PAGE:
He has never been towed by anyone and, although it has been said and written several times, he has never had teachers even at the beginning as “seniores”: nor Tarquinio Provini at the end of ’63 in his world debut at Monza with the Morini 250; nor, again with the twin cams from Bologna, Silvio Grassetti at the beginning of ’64 when the Pesaro-born was forced to close the account opened with Mino prematurely by embracing a plant in Milano Marittima for blocking the front brake of the Emilian single-cylinder; nor Mike Hailwood in ’65 committed to increasing the game bag of his world titles and ready to jump from MV to Honda. Later, from the first 500 world title in 1966 and the subsequent world championships, he becomes the “master” and no one in the team and on the track would have been able to teach him anything anymore. This is to say that Agostini was not led by anyone and did not need to resurrect because in his career he never fell. He was, therefore, also a champion in luck. In an age where any fall could be fatal, his just 7 accidents in 16 years of racing never had any physical or mental consequences. But Agostini has also put his share in this, combining natural talent with an obsessive precision for his psychophysical state of form, for the technical details of bikes and tracks and that fundamental extraordinary psychological ability to penetrate the defenses of the opponents, and therefore of beat them. Agostini was the first rider to work on himself, imposing a mental and physical discipline never seen before in motorcycling, also capable of promoting his own image at a managerial level, professionally launching the era of communication and sponsoring, a revolution and a good for the entire motorsport sector. Agostini brought new air and lymph from which the whole “motorcycle system” has benefited up to the present day. It is true that Agostini has always ridden official bikes, the most competitive ones: it wasn’t he who asked them, it was always the big manufacturers who called him and entrusted him with their racing cars. Those racing cars that, unlike other drivers, Agostini has always been able to lead to victory or, in any case, to the maximum of their competitiveness. Agostini, for the manufacturers themselves, was a certainty, a guarantee of victory, contributing to the consolidation of the brand’s prestige. From the beginning, Agostini has been defined as a runner with an “angel face”, with the eyes of a predator, however: and with always sharp claws. And, if the epithet of wisdom for a driver is not excessive, who if not Giacomo Agostini also goes to this title? He is, of course, the “master” of motorcycling. When his star begins to wane and for two seasons the victory and the podium become a chimera, on September 25, 1977, at the age of 35, he announces his farewell. “I’m running to win – explains Agostini – and if I’m no longer able to fight for it, it means it’s time to put my helmet on the nail”.

artist and emblem of racing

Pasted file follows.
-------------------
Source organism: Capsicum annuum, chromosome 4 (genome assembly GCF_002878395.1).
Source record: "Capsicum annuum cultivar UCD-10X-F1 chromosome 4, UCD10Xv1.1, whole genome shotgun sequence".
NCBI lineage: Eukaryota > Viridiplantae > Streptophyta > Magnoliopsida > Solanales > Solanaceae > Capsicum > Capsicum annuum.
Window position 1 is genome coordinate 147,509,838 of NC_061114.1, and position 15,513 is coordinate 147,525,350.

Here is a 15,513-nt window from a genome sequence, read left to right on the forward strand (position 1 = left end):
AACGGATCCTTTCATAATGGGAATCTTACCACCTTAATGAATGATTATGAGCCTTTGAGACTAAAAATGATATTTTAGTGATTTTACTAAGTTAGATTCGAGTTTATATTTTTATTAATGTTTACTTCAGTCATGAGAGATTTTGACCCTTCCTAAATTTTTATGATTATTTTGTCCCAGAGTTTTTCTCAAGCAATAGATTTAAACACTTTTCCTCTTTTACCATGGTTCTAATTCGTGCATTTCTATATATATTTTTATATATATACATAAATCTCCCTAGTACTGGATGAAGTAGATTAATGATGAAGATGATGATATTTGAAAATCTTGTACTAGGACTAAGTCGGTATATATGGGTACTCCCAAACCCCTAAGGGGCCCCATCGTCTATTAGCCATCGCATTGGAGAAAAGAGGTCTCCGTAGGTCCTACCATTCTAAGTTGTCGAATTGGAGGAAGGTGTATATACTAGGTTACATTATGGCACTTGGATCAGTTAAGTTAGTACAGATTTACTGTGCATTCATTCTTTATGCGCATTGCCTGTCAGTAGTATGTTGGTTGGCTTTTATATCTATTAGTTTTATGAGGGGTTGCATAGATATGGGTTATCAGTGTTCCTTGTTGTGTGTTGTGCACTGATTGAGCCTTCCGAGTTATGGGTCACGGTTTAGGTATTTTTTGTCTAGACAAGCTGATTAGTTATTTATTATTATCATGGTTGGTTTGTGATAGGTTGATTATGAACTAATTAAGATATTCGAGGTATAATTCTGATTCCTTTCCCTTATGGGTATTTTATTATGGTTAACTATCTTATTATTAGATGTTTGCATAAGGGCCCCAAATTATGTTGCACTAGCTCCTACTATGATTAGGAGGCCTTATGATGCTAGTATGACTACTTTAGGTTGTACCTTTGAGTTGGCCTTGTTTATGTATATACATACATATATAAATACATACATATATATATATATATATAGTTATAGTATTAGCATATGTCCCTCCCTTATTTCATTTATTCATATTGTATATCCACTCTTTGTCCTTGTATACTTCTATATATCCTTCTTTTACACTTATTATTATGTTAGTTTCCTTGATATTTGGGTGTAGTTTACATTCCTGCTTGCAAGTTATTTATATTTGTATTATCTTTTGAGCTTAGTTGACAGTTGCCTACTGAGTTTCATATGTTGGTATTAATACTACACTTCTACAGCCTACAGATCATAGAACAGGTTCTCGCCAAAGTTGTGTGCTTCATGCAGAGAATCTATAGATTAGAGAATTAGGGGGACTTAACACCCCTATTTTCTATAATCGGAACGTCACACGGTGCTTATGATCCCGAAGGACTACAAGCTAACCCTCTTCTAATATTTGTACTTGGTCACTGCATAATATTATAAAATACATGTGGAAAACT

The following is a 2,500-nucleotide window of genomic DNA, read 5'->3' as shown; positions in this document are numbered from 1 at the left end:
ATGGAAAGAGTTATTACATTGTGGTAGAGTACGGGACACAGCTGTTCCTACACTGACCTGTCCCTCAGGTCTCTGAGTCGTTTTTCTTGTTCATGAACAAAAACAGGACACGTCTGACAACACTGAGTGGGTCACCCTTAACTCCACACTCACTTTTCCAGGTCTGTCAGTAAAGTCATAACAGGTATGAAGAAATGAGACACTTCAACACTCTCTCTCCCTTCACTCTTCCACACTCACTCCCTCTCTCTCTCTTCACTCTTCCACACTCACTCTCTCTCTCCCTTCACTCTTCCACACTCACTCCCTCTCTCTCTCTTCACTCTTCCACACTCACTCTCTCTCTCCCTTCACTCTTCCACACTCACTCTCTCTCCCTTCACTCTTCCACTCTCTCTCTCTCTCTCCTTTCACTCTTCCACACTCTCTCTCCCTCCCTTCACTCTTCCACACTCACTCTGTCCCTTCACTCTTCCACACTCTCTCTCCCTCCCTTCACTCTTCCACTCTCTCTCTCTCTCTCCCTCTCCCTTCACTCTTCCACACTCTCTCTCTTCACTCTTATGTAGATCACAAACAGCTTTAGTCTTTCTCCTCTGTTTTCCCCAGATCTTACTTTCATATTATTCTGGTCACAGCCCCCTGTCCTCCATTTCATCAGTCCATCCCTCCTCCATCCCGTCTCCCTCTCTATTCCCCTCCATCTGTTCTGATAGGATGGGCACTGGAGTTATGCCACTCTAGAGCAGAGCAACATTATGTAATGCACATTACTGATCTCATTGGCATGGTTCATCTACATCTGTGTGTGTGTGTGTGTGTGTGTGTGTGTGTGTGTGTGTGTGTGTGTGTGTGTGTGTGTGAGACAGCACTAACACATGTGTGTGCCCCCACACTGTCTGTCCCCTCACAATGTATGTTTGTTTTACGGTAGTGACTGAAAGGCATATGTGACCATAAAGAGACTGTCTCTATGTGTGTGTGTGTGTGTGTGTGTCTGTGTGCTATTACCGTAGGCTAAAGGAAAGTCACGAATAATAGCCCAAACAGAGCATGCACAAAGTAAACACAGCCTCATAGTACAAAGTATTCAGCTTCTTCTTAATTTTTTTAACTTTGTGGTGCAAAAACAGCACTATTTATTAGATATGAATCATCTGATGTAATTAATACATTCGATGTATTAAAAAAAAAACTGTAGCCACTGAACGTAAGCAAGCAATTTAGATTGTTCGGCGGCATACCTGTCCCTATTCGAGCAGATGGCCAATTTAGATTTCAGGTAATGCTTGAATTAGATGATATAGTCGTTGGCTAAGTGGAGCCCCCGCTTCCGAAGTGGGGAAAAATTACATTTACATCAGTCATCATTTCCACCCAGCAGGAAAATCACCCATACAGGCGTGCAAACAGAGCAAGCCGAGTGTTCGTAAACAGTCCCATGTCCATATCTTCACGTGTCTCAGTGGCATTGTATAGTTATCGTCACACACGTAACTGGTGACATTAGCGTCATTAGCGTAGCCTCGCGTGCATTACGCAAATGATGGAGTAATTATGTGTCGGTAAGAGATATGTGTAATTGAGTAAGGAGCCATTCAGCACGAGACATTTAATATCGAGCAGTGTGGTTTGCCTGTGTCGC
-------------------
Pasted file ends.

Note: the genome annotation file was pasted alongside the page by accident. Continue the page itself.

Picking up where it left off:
Anyone who has seen him racing on circuits in real life for 16 years, from 1961 to 1977, knows he was lucky, a bit like someone who at the end of the 1200s and early 1300s had seen Giotto at work. Agostini painted curves like Giotto painted pictures. And how Giotto “changed the art of painting”, the Bergamo champion changed “the art of racing on a motorcycle”. And this is the reason that goes beyond the palmares of the 15 world championships won if to this day, after a quarter of a century since his last race, Giacomo Agostini remains the emblematic runner called as a charismatic guest everywhere: from the revival of a Trento-Bondone uphill or a world championship GP at the television and belmondo salons. Agostini is a living myth whose story tells in depth that motorcycling that closed the post-war era and which is intertwined with today’s motorcycling, infusing it with that epic intensity it needs. Those races did not have today’s media and television coverage and most cheered “by faith”. On the one hand, always and only him, Ago; on the other hand his main rivals: Provini, Grassetti, Venturi, Pasolini, Bergamonti, Hailwood, Redman, Read, Saarinen, Roberts, Sheene. Agostini always at the center, with his hard core of fans who have become, year after year, in the world, a sea of ​​fans of all ages and social backgrounds. After the great duels, from the Italian mototemporada to the world championship, the next day people were reading about Gazzetta dello Sport the story that turned into legend. Perhaps few had seen the race in real life, on the track: but everyone knew, because the story ran from voice to voice. For the fanatics of statistics, what is written above on the titles and on the races won by Agostini is a lot of stuff, but there is no “story” there. The greatness of Giacomo Agostini is not (only) in the number of victories. When there was no opponent on the saddle of a competitive bike, Agostini measured himself against an even more difficult opponent: that chronometer that in the hands of Count Agusta became the decisive tool. When the opponent is the lap time, perhaps the record lap set the year before by himself, it goes beyond winning a race. “Life goes fast, stronger than me when I was beating opponents and track records everywhere”, confesses with his usual sage-humor, the eternal boy Giacomo Agostini. From the beginnings of sport, and in particular the sport of two-wheeled motors, there has always been a race within a race, a race beyond the race in which the opponent is none other than himself. The indisputable superiority, the great and repeated solitary victory – another ‘topos’ by Agostini capable of inflicting a lap on the second runner – are yet another way to talk to us about what it was, what it is, what will always be a real triumph.